What Is a Pastor?

by | Jul 23, 2018

Until I arrive, give attention to the public reading of scripture, to exhorting, to teaching. Do not neglect the gift that is in you, which was given to you through prophecy with the laying on of hands by the council of elders.

–1 Timothy 4:13-14

We are rejoicing in a bumper crop of new pastors this month, and it’s a joy to anticipate seeing new colleagues-and very gifted ones at that-coming into the life of our congregations and the Presbytery.

On July 1, Erik Dailey began his work as temporary pastor for Eagle Rock Presbyterian, and Ralph Su began his work as temporary pastor for Good Shepherd Presbyterian in Monterey Park. Actually, neither Erik or Ralph are new to the Presbytery. Erik, of course, has been pastoring Occidental, so he is now serving both of our Eagle Rock churches (this is called a “yoked” pastorate). Ralph was ordained in 1999 by us to serve as associate pastor for Good Shepherd. He has since become a greatly respected pastor, having served in several different states, and returns to us from San Jose Presbytery.

This last weekend, both Claremont Presbyterian and San Marino Community called new associate pastors. Claremont called Brian Gaeta-Symonds, a member of Pacific Presbytery. (By the way, Brian is an alumnus of the old SFTS-Southern California campus in Pasadena and was on staff of the New Theological Seminary of the West.) Both of these calls are what we Presbyterians tend to consider the “norm” but which now seem rare: an installed associate pastor called after a nationwide search, with an undesignated term. And hot off the press, Shepherd of the Valley’s session will be requesting that we ordain Deidra Goulding to be temporary co-pastor-and there may be more in the future!

As you can see, we will have a lot to celebrate at our next Presbytery meeting, September 15 at Calvary Presbyterian in South Pasadena. We will also be welcoming Tod Bolsinger, Vice President of Fuller Seminary, and examining for ordination Stephanie Kang, one of our candidates who has become a highly-valued hospital chaplain and parish associate for First Presbyterian Altadena.

Other churches are seeking new pastors as well, and almost always a session member will comment on the critical importance of finding the right pastor, usually saying something along the lines of the pastor having the power to build, resurrect, or destroy the church.

When such a statement gets made, a teaching elder in the room will respond with something like “No, only God has that power” or “The pastor is only one person; in our tradition we need all church members to work together for the leadership of the church.” A regular joke for Presbyterian pastors is that the only authority we have is to pick the hymns for Sunday (which I know is not even true at many churches). Indeed, a common complaint or frustration for non-Presbyterians coming into our system is what they consider the stultifying inefficiency of this kind of shared governance model-I remember a seminarian asking “how do they ever get anything done” when Presbyterian pastors have to consult the session all the time (and he didn’t even know how often they have to consult the Presbytery as well).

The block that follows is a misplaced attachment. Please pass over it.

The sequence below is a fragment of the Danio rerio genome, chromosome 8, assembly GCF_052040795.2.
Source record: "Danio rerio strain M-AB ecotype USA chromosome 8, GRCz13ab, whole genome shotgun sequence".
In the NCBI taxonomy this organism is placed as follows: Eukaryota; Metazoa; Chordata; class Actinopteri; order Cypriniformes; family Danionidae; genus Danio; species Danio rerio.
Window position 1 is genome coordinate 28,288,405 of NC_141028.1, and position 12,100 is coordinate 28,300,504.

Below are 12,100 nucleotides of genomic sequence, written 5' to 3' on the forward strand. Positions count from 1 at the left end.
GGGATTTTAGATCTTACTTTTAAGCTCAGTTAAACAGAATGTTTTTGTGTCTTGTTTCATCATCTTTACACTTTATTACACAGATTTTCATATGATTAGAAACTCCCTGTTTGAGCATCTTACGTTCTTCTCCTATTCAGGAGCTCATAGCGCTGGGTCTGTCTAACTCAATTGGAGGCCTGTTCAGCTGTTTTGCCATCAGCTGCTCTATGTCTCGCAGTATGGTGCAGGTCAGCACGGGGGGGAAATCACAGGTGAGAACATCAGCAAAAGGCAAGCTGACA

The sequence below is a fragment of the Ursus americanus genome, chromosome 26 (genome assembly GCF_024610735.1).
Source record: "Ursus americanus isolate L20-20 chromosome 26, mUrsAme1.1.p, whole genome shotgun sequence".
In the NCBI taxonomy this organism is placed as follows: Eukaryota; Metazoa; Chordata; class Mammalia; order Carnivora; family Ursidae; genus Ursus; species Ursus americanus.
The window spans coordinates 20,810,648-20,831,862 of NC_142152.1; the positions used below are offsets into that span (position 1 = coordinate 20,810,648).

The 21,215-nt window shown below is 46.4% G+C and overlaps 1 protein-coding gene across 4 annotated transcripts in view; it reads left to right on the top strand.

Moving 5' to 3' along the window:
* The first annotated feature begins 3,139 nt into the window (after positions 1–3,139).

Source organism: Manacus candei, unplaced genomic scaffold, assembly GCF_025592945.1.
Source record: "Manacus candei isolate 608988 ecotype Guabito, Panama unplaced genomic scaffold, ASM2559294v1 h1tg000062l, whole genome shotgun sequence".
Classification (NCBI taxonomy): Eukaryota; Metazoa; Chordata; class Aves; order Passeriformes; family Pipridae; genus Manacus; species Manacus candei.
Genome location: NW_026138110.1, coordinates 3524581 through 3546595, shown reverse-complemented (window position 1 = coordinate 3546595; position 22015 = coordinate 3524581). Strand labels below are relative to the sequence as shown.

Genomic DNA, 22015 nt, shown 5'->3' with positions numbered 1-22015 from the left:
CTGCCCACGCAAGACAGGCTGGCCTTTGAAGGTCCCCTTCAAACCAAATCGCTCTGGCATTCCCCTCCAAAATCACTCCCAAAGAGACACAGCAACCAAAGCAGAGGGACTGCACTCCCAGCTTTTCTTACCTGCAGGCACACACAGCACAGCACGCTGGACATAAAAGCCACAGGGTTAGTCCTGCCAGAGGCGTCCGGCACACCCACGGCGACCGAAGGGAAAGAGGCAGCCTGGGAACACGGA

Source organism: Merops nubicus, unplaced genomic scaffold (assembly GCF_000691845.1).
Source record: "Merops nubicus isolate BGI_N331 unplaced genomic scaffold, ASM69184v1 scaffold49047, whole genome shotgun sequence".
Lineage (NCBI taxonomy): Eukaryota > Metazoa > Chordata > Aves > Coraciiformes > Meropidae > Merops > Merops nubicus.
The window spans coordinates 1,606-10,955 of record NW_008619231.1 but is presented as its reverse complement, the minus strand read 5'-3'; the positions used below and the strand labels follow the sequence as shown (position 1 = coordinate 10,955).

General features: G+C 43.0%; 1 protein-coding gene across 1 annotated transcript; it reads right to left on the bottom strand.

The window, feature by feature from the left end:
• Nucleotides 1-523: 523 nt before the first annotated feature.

So what is the right answer? I have often thought about this question, but especially as presbytery staff, I believe it very important to help churches find and work with the right pastor. I don’t have enough room in this column to share my personal thoughts, so I will try to remember to take up this topic next week. In preparation, let me close with what the Constitution of the PC(USA) says about the role of pastor. See below, and note that I formatted the text in order to facilitate reading, but I did not change any words.

In the meantime, please join me in congratulating these churches and pastors, praying for them in their ministry partnership, and greeting them on September 15.




G-2.0504 Pastoral Relationships

When ministers of the Word and Sacramentare called as pastor, co-pastor, or associate pastor of a congregation, they are to be responsible for a quality of life and relationships that commends the gospel to all persons and that communicates its joy and justice. They are responsible

  • for studying, teaching, and preaching the Word,
  • for celebrating Baptism and the Lord’s Supper, and
  • for praying with and for the congregation.

With the ruling elders, they are

  • to encourage people in the worship and service of God;
  • to equip and enable them for their tasks within the church and their mission in the world;
  • to exercise pastoral care, devoting special attention to the poor, the sick, the troubled, and the dying;
  • to participate in governing responsibilities, including leadership of the congregation in implementing the principles of participation and inclusiveness in the decision-making life of the congregation, and its task of reaching out in concern and service to the life of the human community as a whole.

With the deacons they are

  • to share in the ministries of compassion, witness, and service.

In addition to these pastoral duties, they are responsible for sharing in the ministry of the church in councils higher than the session and in ecumenical relationships.